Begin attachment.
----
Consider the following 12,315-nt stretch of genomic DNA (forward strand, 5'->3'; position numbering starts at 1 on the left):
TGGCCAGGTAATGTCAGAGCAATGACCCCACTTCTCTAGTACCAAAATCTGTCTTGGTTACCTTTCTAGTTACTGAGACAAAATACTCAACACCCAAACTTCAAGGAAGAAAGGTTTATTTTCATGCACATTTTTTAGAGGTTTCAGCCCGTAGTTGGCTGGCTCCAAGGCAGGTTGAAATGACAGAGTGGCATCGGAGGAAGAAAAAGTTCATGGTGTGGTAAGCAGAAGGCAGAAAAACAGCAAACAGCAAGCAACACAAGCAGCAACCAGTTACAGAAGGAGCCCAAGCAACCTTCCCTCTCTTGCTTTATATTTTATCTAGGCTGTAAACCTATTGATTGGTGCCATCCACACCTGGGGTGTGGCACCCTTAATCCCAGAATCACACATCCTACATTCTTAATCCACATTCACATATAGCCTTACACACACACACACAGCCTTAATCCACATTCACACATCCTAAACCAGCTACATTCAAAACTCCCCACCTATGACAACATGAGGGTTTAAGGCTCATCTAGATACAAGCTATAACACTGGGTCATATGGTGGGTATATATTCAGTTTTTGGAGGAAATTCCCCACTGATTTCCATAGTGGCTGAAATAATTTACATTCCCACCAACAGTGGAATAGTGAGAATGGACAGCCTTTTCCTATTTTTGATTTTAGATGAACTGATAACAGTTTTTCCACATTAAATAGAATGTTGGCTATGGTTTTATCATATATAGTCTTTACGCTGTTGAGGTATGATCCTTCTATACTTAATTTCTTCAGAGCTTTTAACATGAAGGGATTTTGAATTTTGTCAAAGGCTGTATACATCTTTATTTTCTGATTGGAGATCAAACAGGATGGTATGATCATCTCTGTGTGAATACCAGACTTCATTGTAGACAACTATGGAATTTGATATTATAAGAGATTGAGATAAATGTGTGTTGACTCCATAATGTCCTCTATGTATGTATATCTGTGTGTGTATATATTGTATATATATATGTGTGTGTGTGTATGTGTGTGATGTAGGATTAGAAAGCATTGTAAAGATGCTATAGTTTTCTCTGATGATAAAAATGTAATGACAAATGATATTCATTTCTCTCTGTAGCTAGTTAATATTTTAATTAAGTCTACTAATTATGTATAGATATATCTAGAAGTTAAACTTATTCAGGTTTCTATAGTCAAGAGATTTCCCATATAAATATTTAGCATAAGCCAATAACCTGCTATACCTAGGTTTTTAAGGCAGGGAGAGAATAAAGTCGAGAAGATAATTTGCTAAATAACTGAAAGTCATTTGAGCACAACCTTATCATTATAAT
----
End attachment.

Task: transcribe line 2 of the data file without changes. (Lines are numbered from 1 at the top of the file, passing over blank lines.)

TGGCCAGGTAATGTCAGAGCAATGACCCCACTTCTCTAGTACCAAAATCTGTCTTGGTTACCTTTCTAGTTACTGAGACAAAATACTCAACACCCAAACTTCAAGGAAGAAAGGTTTATTTTCATGCACATTTTTTAGAGGTTTCAGCCCGTAGTTGGCTGGCTCCAAGGCAGGTTGAAATGACAGAGTGGCATCGGAGGAAGAAAAAGTTCATGGTGTGGTAAGCAGAAGGCAGAAAAACAGCAAACAGCAAGCAACACAAGCAGCAACCAGTTACAGAAGGAGCCCAAGCAACCTTCCCTCTCTTGCTTTATATTTTATCTAGGCTGTAAACCTATTGATTGGTGCCATCCACACCTGGGGTGTGGCACCCTTAATCCCAGAATCACACATCCTACATTCTTAATCCACATTCACATATAGCCTTACACACACACACACAGCCTTAATCCACATTCACACATCCTAAACCAGCTACATTCAAAACTCCCCACCTATGACAACATGAGGGTTTAAGGCTCATCTAGATACAAGCTATAACACTGGGTCATATGGTGGGTATATATTCAGTTTTTGGAGGAAATTCCCCACTGATTTCCATAGTGGCTGAAATAATTTACATTCCCACCAACAGTGGAATAGTGAGAATGGACAGCCTTTTCCTATTTTTGATTTTAGATGAACTGATAACAGTTTTTCCACATTAAATAGAATGTTGGCTATGGTTTTATCATATATAGTCTTTACGCTGTTGAGGTATGATCCTTCTATACTTAATTTCTTCAGAGCTTTTAACATGAAGGGATTTTGAATTTTGTCAAAGGCTGTATACATCTTTATTTTCTGATTGGAGATCAAACAGGATGGTATGATCATCTCTGTGTGAATACCAGACTTCATTGTAGACAACTATGGAATTTGATATTATAAGAGATTGAGATAAATGTGTGTTGACTCCATAATGTCCTCTATGTATGTATATCTGTGTGTGTATATATTGTATATATATATGTGTGTGTGTGTATGTGTGTGATGTAGGATTAGAAAGCATTGTAAAGATGCTATAGTTTTCTCTGATGATAAAAATGTAATGACAAATGATATTCATTTCTCTCTGTAGCTAGTTAATATTTTAATTAAGTCTACTAATTATGTATAGATATATCTAGAAGTTAAACTTATTCAGGTTTCTATAGTCAAGAGATTTCCCATATAAATATTTAGCATAAGCCAATAACCTGCTATACCTAGGTTTTTAAGGCAGGGAGAGAATAAAGTCGAGAAGATAATTTGCTAAATAACTGAAAGTCATTTGAGCACAACCTTATCATTATAAT